Sunday, 9 July 2017

Borders Railway to Galashiels and Tweedbank


Sitting gazing out of the 'think-pod' in an
MSP's office in the Scottish Parliament.

So, I finally managed to get out beyond Glasgow for the first time since I came back to Scotland.  My parents were going to visit family in Livingston, so I accompanied them out as far as Edinburgh, with a quick visit to the Scottish Parliament thrown in (great free tours - you probably need to book in advance, we were extremely lucky and got in on some cancelled spaces), before heading on down the new Borders Railway to visit Tweedbank and Galashiels - a whole corner of the country I've basically never seen before!

Class 158s sitting at Tweedbank station.
The Borders Railway opened in September 2015, re-establishing the northern half of the former 'Waverley Route' that was lost to the Beeching Cuts in the 1960s.  It extends from the former 'Edinburgh Crossrail' line that had served Brunstane and Newcraighall, on through Midlothian, and as far as the town of Galashiels, and its suburb of Tweedbank, in the Scottish Borders, an area that since those Beeching Cuts had had no railway service whatsoever and had had to rely on often slow bus connections to Edinburgh, Berwick-upon-Tweed, or Carlisle.

There's not much in Tweedbank...
I took a train from Edinburgh Waverley right down to the terminus of the line at Tweedbank.  Tweedbank is essentially a suburb of Galashiels, on the other side of the River Tweed from the main part of the town.  With a bus stop for long distance services, and a huge park-and-ride car park, I'm guessing the main reason for extending the line to this point was just to provide a railhead for further south in the Borders, as there's really very little here.

Only photo I got before I decided to get
over the bridge as quickly as possible...
I took a walk through Tweedbank Park heading west, a pleasant enough but rather undeveloped park, which brought me out to the main road just at the Galafoot Bridge.  Crossing this bridge was actually a fairly unpleasant experience - the narrow pavement, busy traffic, vertiginous height above the River Tweed, and fairly strong crosswind that day all combined to make it a most unpleasant experience.  I didn't see anyone else walking along the road here until I reached Galashiels proper, so I'm guessing not many of the locals choose to walk this way either...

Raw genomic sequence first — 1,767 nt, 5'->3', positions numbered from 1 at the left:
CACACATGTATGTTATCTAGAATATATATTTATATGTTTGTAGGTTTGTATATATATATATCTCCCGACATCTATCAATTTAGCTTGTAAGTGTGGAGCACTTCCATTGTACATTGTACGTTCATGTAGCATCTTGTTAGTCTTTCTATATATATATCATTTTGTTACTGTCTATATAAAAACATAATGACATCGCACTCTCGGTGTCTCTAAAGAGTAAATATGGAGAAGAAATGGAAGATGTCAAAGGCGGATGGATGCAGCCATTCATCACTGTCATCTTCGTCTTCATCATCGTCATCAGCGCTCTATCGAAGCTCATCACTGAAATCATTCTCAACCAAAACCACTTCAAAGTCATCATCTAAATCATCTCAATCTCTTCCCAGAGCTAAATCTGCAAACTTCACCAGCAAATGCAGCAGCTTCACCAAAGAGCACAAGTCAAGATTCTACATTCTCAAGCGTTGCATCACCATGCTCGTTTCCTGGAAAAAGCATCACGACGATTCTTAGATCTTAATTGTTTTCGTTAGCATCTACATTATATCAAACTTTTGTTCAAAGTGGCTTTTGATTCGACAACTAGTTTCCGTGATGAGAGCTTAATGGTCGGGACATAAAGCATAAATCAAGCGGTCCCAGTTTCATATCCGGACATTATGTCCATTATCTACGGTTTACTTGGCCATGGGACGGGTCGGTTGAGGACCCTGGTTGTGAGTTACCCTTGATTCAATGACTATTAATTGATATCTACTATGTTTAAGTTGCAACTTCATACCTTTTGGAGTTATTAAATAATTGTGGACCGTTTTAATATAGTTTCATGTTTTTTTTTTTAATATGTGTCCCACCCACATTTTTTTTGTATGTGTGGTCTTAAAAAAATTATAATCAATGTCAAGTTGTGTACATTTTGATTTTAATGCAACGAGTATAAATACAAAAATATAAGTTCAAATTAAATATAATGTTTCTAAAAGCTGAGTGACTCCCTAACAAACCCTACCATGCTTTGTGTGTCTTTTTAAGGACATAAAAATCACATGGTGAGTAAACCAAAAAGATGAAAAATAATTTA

The border reiver and Galashiels Library -
let's go pillage some books from England?
After the bridge, the main road continues into Galashiels proper.  The town's outskirts are fairly unattractive and dull, though the old town centre has some fairly interesting features.  The main sort of town square has this imposing statue dedicated to the  'border reivers' - essentially Scottish militiamen who pillaged the north of England in waves from the thirteenth century until the seventeenth century.  The statue is situated just outside the town hall, overlooking the square, and opposite the rather grand looking library.
The Interchange, from the railway platform

Heading through to the other side of the town centre, you eventually come back to the train line, sitting in a very confined space between a main road and a small cliff.  They've built a very attractive and modern-looking bus station directly outside the station, but there's no apparent space for parking or anything, which again seems to bring up why they bothered to extend the line on to Tweedbank instead of ending it here.  Buses can connect you to most of the Borders from here - most interestingly I spotted an open-topped single decker sitting here that apparently offers tours of the Borders, something I might need to go back for another trip to try out, because who doesn't love an open-topped bus?

Class 158 at Galashiels, heading to
Tweedbank where it will reverse back
Overall, I think the new railway is wonderful.  The scenery is great (I was so entranced watching it that I forgot to take any photos, unfortunately...), and it opens up the whole southeastern part of Scotland that for a long time was really difficult to access by public transport.  Galashiels itself isn't a particularly exciting destination, but offers a good transport hub to get deeper into the Borders, so no doubt I'll be back here to pass through.  Another notable visitor destination is the National Mining Museum, just a short walk from the station at Newtongrange - that's definitely getting a visit at some point.

If you wish to use photos from here for your own web projects, I have no problem with that as long as you credit me and link back to this page.

Let me know if you find little travelogue pieces like this interesting (or not...) as I'm aiming to get out and visit some new part of Scotland on at least a monthly basis or so going forward.  If these get popular, I might spin them out into a separate blog, but for the time being they'll just be going up here.